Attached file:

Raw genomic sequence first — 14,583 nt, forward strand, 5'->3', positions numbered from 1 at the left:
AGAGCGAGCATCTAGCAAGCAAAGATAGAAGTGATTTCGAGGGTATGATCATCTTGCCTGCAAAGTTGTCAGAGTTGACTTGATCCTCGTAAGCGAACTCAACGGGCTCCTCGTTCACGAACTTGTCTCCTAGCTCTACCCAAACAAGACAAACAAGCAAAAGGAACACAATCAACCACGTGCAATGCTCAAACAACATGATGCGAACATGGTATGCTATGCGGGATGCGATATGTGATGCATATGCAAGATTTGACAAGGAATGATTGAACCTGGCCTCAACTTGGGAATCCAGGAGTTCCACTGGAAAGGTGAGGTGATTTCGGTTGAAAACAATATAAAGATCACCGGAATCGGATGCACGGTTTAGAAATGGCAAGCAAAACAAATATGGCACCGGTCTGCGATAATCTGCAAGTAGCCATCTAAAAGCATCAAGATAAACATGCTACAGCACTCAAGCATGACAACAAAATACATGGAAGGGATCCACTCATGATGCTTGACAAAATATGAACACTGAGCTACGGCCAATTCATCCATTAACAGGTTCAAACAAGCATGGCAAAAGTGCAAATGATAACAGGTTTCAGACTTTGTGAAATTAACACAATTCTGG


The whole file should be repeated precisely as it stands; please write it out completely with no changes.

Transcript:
Raw genomic sequence first — 14,583 nt, forward strand, 5'->3', positions numbered from 1 at the left:
AGAGCGAGCATCTAGCAAGCAAAGATAGAAGTGATTTCGAGGGTATGATCATCTTGCCTGCAAAGTTGTCAGAGTTGACTTGATCCTCGTAAGCGAACTCAACGGGCTCCTCGTTCACGAACTTGTCTCCTAGCTCTACCCAAACAAGACAAACAAGCAAAAGGAACACAATCAACCACGTGCAATGCTCAAACAACATGATGCGAACATGGTATGCTATGCGGGATGCGATATGTGATGCATATGCAAGATTTGACAAGGAATGATTGAACCTGGCCTCAACTTGGGAATCCAGGAGTTCCACTGGAAAGGTGAGGTGATTTCGGTTGAAAACAATATAAAGATCACCGGAATCGGATGCACGGTTTAGAAATGGCAAGCAAAACAAATATGGCACCGGTCTGCGATAATCTGCAAGTAGCCATCTAAAAGCATCAAGATAAACATGCTACAGCACTCAAGCATGACAACAAAATACATGGAAGGGATCCACTCATGATGCTTGACAAAATATGAACACTGAGCTACGGCCAATTCATCCATTAACAGGTTCAAACAAGCATGGCAAAAGTGCAAATGATAACAGGTTTCAGACTTTGTGAAATTAACACAATTCTGG